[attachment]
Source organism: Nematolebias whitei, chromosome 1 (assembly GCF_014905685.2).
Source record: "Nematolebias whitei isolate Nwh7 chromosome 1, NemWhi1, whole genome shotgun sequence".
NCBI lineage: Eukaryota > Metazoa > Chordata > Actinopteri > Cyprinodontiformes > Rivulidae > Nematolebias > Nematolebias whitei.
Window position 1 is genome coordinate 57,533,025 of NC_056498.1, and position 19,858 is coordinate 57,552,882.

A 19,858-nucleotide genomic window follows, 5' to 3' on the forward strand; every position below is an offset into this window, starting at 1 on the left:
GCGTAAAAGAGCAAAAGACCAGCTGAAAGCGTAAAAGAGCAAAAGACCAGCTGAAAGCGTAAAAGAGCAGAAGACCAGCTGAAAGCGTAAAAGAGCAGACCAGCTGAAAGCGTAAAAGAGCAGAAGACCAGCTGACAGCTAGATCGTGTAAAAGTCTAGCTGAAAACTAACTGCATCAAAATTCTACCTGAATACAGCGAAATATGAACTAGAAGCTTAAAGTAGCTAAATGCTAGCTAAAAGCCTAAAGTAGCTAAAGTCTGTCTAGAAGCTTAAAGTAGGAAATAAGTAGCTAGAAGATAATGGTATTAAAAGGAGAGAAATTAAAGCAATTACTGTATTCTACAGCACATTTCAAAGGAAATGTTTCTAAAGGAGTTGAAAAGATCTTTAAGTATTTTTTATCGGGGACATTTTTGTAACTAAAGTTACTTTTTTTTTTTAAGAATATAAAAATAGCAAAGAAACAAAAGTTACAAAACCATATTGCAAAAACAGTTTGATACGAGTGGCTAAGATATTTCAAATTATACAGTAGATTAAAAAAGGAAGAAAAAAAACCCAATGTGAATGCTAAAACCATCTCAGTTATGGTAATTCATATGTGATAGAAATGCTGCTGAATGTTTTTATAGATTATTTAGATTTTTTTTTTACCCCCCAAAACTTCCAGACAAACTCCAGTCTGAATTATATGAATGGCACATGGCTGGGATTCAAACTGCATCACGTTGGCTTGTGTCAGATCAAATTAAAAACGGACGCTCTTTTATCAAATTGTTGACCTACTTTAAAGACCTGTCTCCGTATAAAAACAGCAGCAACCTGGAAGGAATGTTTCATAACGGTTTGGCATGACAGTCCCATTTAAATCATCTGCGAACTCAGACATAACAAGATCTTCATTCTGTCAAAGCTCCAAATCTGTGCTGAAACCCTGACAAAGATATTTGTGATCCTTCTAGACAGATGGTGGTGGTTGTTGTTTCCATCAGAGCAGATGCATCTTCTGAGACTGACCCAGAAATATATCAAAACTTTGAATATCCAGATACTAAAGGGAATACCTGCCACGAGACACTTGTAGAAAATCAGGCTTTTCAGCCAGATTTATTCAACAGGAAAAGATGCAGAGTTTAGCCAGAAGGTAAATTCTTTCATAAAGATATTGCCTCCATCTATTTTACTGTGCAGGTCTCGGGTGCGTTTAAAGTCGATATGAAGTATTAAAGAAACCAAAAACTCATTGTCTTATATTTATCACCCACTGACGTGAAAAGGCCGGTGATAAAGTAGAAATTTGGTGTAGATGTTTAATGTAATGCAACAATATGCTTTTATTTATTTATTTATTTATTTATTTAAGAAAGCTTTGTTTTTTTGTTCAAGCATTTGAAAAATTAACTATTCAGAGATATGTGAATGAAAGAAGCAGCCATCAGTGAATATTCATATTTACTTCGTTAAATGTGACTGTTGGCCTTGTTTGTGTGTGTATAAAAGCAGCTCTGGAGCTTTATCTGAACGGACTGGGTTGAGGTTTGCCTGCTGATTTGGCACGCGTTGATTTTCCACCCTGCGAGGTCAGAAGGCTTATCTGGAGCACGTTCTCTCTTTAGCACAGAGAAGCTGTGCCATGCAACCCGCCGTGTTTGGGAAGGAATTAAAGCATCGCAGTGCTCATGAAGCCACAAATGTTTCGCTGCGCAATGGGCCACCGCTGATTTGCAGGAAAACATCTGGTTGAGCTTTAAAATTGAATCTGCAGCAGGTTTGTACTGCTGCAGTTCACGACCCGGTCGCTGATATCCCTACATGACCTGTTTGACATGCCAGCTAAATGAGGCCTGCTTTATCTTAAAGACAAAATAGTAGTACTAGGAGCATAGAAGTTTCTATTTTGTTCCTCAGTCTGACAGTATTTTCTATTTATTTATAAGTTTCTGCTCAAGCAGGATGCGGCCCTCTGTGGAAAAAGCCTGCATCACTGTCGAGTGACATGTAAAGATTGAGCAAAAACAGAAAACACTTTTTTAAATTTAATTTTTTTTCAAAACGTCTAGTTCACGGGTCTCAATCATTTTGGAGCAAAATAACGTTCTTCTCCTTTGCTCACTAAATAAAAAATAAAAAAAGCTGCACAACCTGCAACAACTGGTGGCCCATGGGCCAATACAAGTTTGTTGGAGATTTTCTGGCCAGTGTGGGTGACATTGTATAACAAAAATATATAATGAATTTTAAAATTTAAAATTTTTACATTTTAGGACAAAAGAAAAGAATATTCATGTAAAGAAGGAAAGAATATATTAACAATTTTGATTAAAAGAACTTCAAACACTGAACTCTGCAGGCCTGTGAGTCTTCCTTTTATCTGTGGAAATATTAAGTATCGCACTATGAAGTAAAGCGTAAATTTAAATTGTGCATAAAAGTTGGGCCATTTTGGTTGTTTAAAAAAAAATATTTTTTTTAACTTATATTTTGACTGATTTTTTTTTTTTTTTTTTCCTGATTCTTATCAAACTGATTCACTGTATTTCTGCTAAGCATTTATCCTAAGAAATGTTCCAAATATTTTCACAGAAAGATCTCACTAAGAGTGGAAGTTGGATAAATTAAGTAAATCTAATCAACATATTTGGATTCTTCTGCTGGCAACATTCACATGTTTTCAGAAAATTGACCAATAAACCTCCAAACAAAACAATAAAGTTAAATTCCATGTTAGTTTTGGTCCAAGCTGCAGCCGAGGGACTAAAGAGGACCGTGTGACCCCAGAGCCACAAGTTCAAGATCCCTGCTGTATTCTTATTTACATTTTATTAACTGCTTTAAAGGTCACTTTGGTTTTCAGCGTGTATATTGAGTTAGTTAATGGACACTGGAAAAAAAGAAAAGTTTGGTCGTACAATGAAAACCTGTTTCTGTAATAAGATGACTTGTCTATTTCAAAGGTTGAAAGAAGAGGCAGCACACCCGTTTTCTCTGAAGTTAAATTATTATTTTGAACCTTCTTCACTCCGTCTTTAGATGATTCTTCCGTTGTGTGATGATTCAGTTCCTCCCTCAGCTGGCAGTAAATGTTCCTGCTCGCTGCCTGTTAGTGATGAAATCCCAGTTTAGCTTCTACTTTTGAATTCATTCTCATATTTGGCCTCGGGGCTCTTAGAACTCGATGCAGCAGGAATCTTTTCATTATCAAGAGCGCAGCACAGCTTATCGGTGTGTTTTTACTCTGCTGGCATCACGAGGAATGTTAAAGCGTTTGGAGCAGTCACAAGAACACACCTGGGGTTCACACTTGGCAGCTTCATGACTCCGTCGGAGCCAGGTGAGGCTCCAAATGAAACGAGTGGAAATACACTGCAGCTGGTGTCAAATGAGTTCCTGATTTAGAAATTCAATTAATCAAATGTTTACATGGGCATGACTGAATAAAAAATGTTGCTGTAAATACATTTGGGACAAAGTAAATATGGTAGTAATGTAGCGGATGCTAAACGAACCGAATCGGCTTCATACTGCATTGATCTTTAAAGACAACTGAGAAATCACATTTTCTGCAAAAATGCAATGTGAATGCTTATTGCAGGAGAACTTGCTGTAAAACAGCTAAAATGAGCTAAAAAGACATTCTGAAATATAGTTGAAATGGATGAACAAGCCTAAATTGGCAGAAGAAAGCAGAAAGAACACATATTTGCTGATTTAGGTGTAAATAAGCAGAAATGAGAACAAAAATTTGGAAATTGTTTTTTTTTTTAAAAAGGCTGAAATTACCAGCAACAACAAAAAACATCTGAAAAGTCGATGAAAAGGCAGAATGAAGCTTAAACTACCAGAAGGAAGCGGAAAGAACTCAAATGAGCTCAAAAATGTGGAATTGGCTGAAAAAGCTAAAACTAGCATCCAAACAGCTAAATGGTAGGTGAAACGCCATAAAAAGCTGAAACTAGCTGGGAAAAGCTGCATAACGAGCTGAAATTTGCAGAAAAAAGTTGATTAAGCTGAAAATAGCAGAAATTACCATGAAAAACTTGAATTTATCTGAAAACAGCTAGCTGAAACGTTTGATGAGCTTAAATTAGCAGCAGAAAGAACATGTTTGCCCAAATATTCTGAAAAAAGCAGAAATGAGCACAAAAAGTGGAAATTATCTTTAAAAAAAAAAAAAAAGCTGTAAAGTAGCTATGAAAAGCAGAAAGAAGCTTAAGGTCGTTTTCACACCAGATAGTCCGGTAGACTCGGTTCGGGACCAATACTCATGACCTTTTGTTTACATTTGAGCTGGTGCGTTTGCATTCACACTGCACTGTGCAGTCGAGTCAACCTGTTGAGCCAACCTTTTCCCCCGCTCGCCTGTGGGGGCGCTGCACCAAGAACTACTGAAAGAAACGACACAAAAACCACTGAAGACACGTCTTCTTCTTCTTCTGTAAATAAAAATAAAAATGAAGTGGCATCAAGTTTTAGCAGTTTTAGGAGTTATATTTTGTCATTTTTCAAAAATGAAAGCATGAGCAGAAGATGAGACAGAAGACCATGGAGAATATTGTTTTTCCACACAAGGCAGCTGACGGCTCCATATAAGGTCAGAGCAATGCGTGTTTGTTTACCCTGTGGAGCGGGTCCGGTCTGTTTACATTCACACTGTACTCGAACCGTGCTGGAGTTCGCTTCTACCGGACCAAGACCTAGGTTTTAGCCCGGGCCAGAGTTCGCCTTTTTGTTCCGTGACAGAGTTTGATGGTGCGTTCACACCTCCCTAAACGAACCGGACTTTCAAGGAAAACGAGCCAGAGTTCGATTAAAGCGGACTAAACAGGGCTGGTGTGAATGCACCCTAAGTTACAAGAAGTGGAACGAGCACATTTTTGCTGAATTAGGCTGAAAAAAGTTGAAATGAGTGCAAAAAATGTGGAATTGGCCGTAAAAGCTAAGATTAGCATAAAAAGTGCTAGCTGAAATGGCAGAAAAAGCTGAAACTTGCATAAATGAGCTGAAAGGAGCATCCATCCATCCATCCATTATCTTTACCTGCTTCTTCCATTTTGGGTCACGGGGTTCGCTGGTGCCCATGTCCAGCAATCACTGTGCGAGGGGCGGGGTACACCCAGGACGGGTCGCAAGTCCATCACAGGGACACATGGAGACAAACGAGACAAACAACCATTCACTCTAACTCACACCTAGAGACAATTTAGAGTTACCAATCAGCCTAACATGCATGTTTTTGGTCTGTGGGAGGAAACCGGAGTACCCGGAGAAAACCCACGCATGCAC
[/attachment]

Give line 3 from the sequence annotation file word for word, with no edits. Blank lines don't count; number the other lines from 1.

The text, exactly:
NCBI lineage: Eukaryota > Metazoa > Chordata > Actinopteri > Cyprinodontiformes > Rivulidae > Nematolebias > Nematolebias whitei.